So roughly 400-500 lifts and being asked to pay more for this one with the smallest capacity
is killing everyone ?
I think most folks in the thread are curious about the effect. I don't think it's "killing" anyone here as I see it. It's just an interesting discussion/effect/concept.

If this was a Big Sky Gathering season coming up in 2022, there would be a lot more folks on here who might have bought an Ikon pass specifically to ski Big Sky. If that's the situation someone is in, all that other access doesn't matter.
 

mdf

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The Gathering in 2019 was a good snow week, and the tram was closed for most or all of several of the days. When it finally did open, the wait was at least a half hour, and typically over an hour, from what I remember (though I didn't ride it).
I rode the Tram twice, coming down Marx once and the Big the other time. I don't remember with confidence, but I think the wait was just over half an hour the first time and about an hour the second. (Of course, we also waited about an hour at the top for our turn to ski the Big Couloir.)
 

fatbob

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I’m not an IKON P holder so I might need help with the math here.

I can’t believe this thread would get this much traction and think this thread is worthy of a poll.
It's not about the maths. It's about the concept that Ikon gets you (at the highest level) unfettered access (for the days of your entitlement) to some of the best resorts in NA i.e. at the level equivalent to "full" passholders. BS have just torpedoed that and taken away some of the prestige they have from being associated with Ikon (which must be in their interests otherwise they wouldn't be signed up).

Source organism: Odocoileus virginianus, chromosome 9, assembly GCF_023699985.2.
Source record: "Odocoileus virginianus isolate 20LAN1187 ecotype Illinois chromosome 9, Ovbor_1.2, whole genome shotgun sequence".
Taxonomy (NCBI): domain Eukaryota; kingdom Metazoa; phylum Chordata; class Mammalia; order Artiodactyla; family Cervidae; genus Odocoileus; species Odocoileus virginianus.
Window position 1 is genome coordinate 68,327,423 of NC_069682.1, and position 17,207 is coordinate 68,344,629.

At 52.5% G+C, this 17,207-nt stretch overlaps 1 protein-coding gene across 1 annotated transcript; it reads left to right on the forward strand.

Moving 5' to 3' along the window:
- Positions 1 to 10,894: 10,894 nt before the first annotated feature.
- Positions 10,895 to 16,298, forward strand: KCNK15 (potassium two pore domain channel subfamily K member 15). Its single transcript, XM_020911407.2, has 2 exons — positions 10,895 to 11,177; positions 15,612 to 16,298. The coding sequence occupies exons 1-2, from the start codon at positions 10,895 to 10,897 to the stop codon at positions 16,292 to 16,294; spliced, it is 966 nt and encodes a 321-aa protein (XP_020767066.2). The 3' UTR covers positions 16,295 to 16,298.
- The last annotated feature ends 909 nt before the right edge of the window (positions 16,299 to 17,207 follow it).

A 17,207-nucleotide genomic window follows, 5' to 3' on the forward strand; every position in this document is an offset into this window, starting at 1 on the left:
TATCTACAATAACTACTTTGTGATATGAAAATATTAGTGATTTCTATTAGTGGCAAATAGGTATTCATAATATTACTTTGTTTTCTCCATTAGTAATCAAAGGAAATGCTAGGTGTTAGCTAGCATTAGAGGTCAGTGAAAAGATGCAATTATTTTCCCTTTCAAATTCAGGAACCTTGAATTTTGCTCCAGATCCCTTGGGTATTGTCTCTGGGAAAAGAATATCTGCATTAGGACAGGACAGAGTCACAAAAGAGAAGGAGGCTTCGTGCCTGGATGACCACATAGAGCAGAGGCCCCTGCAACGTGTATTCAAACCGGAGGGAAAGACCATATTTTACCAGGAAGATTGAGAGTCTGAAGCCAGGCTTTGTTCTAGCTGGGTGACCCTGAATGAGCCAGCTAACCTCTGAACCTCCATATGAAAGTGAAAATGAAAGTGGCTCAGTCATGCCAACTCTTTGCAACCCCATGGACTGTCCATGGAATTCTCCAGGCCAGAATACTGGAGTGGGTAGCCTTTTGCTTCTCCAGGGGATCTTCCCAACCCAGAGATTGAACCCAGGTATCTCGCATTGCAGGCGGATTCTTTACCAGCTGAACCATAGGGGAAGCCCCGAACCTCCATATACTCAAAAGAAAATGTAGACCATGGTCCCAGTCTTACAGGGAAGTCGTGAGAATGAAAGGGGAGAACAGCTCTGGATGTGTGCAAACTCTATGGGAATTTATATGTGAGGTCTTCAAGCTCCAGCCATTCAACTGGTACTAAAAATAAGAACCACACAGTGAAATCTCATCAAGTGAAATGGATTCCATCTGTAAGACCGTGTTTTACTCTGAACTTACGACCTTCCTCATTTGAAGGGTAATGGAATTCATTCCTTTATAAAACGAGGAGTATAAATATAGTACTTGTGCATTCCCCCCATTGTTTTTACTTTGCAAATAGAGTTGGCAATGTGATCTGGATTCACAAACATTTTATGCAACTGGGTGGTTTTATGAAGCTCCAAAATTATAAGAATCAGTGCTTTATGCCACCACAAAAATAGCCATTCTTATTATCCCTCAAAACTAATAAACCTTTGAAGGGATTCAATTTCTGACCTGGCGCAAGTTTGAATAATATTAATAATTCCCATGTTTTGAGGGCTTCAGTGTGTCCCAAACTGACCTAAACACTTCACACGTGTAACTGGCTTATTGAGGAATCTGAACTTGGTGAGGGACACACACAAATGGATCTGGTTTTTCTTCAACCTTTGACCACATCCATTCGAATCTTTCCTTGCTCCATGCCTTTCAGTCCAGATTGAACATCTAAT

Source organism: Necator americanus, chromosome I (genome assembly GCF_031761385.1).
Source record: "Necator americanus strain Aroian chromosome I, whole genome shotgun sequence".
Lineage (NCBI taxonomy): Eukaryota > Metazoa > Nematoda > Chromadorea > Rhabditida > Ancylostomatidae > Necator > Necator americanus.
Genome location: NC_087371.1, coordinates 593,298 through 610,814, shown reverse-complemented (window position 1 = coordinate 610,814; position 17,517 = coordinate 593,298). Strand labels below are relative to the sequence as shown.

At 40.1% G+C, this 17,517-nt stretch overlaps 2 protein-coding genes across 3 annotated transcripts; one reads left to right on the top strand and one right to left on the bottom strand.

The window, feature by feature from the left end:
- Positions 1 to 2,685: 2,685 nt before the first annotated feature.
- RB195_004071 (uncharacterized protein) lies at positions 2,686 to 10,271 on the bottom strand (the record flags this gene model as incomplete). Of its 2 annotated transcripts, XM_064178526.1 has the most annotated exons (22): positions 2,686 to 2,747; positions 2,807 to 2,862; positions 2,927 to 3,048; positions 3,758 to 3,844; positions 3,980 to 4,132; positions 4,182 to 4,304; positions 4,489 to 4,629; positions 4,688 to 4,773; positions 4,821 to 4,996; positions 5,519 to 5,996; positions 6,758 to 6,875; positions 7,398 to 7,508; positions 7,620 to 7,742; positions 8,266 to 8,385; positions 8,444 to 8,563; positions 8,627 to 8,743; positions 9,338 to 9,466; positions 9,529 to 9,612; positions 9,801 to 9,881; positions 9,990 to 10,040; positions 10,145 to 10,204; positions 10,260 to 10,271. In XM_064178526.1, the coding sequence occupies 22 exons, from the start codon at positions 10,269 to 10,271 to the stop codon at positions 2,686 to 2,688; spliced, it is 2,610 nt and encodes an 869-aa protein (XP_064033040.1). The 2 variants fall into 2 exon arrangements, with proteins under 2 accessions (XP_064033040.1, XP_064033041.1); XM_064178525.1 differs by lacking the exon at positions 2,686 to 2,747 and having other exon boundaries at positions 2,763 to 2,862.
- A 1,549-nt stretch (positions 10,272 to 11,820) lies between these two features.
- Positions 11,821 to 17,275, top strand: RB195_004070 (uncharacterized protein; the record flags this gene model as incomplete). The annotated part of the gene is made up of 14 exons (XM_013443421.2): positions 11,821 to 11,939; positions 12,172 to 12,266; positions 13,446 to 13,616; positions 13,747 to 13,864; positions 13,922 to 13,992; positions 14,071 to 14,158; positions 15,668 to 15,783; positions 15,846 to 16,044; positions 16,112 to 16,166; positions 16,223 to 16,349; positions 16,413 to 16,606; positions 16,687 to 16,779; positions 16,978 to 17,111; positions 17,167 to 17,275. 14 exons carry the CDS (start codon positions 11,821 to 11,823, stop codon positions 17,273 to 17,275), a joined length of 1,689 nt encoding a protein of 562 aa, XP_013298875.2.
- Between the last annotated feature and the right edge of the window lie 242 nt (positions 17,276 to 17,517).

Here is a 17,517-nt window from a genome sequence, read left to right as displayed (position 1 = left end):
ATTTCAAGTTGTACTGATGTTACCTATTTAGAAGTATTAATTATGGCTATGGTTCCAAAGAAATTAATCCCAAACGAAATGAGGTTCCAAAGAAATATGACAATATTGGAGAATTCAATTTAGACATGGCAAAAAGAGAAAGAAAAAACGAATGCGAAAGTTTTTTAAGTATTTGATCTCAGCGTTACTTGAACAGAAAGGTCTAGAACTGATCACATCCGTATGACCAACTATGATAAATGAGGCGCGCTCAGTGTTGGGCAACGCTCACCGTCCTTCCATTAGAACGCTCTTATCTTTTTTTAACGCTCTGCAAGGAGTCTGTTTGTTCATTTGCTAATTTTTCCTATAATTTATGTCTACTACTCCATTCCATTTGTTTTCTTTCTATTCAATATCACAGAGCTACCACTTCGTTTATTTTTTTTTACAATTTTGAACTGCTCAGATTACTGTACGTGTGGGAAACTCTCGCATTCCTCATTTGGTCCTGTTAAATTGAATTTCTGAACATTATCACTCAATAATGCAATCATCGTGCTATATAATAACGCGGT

And there's a teeny bit of the "that guy" element. Who wants to drop a ton of bucks on a ski trip and have that guy in the bar say of course you really should have skied the tram? So you lay out the extra sizeable premium and find it wasn't all that or you feel resentful that you are being gouged for it. Neither reflects well on your likely recommend of BS.

We saw last season that Alterra had a problem with letting partner resorts assign an (hidden) Ikon quota for bookings and they claim it was sold out while letting day ticket sales continue. This is another example of letting a partner resort call the shots to passholder disadvantage. And the concern is what's next (JH taking away the tram, Aspen taking Highlands off the pass, Mammoth top stage of the gondy, Squaw taking KT off, DV/ Abasin having rolling blackouts.....) (yes I know some of them aren't partner resorts but once you start allowing slicing and dicing why stop at advantaging your partners only if there's extra skrilla to be made)
 
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Dave Marshak